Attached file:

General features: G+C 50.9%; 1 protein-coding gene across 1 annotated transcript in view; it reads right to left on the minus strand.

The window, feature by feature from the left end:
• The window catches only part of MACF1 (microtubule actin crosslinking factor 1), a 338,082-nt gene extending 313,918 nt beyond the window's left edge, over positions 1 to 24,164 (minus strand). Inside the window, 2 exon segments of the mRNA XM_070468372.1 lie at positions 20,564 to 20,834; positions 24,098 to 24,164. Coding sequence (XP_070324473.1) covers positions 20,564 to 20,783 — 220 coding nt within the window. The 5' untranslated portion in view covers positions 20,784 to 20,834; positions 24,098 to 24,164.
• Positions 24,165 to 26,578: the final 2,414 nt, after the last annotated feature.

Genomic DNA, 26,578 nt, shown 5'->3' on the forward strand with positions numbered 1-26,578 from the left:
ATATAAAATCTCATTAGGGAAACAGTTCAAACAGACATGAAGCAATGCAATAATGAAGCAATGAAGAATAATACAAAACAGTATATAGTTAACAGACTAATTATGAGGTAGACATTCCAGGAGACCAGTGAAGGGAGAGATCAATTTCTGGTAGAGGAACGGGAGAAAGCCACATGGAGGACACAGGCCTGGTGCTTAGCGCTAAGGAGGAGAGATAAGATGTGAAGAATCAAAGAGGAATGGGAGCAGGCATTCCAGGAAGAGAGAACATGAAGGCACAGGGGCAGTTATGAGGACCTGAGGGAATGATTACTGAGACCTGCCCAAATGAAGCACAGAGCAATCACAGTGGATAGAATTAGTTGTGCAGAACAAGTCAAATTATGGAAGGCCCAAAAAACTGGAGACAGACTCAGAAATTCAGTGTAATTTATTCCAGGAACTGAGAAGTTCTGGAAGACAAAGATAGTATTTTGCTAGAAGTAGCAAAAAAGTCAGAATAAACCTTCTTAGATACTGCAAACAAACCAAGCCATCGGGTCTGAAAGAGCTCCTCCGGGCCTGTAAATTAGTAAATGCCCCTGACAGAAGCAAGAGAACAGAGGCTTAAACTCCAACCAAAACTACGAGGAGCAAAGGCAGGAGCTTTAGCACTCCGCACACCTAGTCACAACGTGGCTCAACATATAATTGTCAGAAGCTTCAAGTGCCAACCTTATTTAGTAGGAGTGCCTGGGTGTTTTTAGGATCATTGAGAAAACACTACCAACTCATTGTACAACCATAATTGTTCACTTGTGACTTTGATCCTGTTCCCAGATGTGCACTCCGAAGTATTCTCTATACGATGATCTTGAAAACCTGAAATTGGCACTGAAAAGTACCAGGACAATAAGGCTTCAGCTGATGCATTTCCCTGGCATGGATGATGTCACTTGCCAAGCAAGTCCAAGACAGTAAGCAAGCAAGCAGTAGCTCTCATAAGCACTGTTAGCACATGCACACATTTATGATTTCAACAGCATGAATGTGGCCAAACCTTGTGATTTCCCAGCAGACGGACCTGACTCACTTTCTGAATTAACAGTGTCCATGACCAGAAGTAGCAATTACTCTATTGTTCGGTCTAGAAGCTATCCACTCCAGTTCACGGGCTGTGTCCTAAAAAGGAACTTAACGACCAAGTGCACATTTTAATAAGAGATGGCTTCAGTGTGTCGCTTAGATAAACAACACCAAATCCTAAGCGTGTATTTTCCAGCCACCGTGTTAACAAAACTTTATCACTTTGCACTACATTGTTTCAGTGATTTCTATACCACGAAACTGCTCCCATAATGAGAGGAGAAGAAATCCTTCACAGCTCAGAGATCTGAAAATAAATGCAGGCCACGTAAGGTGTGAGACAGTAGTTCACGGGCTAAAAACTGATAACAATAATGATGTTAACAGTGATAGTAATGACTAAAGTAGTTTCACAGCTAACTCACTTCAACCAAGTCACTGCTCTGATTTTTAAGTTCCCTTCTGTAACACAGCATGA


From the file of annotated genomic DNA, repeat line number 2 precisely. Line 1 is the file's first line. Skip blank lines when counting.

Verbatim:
The window, feature by feature from the left end: